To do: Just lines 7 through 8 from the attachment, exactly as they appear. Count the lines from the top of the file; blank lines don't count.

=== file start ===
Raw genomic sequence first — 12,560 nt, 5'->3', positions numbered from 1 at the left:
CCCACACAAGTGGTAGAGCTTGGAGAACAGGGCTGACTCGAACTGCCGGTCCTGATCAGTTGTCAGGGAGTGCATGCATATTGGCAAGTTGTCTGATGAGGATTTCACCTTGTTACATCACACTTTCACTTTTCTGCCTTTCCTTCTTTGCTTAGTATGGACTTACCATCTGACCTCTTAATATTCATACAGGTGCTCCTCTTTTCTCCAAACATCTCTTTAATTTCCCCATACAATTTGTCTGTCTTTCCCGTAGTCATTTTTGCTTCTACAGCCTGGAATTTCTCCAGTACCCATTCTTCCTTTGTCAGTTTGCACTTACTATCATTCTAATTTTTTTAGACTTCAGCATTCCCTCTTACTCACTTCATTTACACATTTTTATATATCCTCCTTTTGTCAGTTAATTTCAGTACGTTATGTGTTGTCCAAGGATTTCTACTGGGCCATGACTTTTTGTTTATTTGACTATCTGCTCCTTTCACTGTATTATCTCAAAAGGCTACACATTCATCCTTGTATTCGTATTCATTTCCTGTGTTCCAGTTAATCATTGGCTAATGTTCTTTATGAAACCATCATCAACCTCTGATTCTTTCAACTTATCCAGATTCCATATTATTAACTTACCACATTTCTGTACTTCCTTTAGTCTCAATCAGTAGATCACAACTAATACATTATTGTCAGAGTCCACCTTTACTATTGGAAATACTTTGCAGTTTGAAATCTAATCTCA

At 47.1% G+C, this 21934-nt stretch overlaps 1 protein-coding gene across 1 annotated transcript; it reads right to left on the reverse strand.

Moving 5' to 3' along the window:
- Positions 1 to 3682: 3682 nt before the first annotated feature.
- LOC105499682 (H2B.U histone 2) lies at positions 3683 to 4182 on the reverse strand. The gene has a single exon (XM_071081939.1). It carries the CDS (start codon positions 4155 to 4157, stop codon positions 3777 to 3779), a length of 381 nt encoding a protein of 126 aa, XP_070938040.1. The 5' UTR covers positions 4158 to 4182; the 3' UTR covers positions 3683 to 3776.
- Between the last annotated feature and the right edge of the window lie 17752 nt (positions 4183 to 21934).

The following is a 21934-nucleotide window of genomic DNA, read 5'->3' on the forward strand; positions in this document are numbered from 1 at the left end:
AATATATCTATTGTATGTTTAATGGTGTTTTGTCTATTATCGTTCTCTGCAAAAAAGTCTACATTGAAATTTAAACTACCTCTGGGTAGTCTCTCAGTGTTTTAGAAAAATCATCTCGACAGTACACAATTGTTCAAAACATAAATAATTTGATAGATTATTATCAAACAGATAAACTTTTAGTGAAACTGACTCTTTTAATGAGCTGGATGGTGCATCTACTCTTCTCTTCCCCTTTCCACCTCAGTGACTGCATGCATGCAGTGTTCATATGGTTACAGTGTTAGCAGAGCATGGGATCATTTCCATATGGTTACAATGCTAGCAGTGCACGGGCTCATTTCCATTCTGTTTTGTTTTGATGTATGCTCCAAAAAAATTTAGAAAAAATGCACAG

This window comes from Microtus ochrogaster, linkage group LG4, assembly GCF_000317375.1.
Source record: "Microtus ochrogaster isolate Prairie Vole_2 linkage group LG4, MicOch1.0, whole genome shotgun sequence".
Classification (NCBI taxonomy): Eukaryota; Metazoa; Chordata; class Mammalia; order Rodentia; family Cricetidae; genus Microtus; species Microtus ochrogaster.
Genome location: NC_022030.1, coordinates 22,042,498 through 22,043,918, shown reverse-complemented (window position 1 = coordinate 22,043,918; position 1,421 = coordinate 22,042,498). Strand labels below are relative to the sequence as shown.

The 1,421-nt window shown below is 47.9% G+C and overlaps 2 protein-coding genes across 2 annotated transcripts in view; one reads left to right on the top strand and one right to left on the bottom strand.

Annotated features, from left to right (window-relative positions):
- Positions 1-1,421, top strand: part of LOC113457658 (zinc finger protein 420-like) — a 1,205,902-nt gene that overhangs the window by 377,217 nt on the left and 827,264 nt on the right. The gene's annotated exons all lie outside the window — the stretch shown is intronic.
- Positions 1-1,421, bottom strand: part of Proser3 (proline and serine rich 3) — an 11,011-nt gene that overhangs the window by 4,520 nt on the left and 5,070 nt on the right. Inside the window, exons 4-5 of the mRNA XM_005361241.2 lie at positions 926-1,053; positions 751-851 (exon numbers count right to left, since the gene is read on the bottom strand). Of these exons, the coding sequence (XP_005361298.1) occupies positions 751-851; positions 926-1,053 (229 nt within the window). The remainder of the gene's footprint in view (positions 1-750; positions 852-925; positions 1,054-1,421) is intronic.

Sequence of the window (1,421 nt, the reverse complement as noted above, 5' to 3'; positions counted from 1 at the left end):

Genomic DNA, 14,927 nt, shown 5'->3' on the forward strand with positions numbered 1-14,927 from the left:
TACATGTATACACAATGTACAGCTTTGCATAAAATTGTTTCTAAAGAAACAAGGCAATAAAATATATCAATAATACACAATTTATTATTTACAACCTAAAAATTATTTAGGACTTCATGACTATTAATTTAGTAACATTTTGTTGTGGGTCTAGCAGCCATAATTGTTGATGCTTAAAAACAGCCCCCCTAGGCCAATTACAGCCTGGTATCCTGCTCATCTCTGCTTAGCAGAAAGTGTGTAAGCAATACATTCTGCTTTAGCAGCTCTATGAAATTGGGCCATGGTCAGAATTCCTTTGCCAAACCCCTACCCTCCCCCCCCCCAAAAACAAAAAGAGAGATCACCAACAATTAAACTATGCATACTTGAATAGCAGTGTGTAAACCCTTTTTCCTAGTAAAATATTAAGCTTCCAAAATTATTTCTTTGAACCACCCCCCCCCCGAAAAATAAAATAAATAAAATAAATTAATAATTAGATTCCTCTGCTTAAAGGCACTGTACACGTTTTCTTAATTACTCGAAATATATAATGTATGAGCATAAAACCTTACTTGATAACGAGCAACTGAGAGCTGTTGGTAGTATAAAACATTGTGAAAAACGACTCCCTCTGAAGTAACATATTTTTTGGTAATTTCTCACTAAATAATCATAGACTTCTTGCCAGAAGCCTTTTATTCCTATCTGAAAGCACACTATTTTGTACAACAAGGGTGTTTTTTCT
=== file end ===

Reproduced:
- Between the last annotated feature and the right edge of the window lie 17752 nt (positions 4183 to 21934).

The following is a 21934-nucleotide window of genomic DNA, read 5'->3' on the forward strand; positions in this document are numbered from 1 at the left end: